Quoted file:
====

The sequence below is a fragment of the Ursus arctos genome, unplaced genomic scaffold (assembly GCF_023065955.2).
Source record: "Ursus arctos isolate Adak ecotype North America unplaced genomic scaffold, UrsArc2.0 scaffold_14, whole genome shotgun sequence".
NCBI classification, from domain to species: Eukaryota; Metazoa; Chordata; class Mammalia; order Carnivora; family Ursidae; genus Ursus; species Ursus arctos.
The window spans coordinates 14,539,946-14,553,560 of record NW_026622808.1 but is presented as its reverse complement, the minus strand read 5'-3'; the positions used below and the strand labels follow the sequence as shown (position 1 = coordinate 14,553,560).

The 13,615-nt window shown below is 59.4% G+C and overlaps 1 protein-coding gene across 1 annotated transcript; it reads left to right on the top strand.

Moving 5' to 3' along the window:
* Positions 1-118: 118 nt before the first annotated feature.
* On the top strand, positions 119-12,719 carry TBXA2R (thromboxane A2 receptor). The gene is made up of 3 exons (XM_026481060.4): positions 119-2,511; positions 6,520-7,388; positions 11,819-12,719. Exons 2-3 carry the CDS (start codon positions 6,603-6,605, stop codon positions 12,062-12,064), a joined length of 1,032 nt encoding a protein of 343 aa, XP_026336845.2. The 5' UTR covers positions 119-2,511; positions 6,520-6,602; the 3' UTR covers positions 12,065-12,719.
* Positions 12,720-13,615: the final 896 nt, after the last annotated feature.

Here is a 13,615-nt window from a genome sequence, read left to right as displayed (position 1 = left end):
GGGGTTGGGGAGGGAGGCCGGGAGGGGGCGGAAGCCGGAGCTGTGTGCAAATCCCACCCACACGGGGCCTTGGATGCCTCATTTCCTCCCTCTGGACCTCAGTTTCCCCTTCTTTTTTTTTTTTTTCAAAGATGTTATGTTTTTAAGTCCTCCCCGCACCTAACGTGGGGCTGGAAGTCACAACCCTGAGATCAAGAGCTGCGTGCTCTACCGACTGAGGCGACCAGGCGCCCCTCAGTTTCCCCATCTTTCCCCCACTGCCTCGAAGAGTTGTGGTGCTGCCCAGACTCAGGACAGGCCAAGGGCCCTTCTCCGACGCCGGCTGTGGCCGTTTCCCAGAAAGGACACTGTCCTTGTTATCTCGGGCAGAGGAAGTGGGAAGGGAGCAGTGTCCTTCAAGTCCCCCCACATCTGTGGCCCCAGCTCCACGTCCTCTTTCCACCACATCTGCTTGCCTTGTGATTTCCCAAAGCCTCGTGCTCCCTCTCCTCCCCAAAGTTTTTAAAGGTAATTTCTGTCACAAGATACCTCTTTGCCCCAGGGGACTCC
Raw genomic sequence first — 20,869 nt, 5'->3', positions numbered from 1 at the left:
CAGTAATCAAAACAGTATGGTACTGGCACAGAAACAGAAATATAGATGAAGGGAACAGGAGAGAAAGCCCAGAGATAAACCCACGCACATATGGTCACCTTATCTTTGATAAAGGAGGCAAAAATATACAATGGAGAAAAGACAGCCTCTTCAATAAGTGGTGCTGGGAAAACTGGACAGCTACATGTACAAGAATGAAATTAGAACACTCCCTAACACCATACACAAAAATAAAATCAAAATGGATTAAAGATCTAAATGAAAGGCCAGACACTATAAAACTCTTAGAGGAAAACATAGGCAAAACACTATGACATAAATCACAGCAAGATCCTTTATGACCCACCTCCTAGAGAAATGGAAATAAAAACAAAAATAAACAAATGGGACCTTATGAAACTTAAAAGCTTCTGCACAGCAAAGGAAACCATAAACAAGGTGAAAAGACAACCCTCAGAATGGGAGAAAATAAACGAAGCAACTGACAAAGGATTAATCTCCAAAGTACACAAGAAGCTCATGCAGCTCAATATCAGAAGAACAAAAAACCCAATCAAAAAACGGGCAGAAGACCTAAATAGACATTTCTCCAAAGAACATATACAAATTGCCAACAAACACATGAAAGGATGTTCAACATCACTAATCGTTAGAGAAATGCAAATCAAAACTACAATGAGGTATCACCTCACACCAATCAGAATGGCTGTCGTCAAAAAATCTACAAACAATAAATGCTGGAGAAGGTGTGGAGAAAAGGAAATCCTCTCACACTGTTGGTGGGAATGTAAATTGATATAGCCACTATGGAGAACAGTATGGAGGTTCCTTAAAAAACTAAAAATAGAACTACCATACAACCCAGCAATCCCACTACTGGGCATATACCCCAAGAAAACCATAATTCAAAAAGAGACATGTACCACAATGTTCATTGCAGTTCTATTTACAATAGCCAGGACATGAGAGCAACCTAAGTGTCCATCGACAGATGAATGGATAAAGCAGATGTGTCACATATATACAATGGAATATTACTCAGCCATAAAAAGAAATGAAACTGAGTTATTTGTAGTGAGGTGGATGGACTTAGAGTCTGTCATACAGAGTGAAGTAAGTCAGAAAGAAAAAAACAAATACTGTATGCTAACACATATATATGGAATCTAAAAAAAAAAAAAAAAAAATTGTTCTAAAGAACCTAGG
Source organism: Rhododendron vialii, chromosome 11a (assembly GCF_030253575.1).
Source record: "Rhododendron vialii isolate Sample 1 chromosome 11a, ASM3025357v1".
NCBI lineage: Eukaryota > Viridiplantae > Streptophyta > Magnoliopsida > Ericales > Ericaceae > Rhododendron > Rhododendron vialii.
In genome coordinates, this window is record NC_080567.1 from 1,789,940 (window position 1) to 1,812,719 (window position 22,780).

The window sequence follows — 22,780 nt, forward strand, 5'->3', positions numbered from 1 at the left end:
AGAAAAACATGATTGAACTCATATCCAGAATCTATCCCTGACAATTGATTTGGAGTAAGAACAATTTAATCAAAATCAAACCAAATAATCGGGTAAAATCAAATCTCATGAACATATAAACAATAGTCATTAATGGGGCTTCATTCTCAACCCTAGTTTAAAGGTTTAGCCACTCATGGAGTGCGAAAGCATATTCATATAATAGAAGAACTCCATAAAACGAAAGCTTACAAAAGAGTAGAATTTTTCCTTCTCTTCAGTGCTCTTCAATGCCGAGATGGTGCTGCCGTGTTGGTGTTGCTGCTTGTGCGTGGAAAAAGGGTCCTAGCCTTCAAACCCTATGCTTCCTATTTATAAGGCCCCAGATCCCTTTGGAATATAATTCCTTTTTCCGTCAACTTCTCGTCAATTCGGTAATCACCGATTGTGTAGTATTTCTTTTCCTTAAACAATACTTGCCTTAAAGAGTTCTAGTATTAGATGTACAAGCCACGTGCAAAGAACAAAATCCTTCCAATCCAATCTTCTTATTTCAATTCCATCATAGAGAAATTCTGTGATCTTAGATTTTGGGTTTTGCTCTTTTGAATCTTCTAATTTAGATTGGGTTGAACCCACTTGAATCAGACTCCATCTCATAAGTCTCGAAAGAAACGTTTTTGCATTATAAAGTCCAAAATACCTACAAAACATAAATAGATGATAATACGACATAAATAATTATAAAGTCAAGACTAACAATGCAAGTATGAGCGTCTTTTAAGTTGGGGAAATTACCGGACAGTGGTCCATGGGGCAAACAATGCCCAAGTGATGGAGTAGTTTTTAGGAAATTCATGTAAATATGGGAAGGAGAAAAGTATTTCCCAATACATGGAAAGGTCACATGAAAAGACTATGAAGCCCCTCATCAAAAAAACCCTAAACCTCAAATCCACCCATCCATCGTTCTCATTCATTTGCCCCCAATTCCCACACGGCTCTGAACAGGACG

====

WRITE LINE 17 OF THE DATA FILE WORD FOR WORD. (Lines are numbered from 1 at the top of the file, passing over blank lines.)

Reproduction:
In genome coordinates, this window is record NC_080567.1 from 1,789,940 (window position 1) to 1,812,719 (window position 22,780).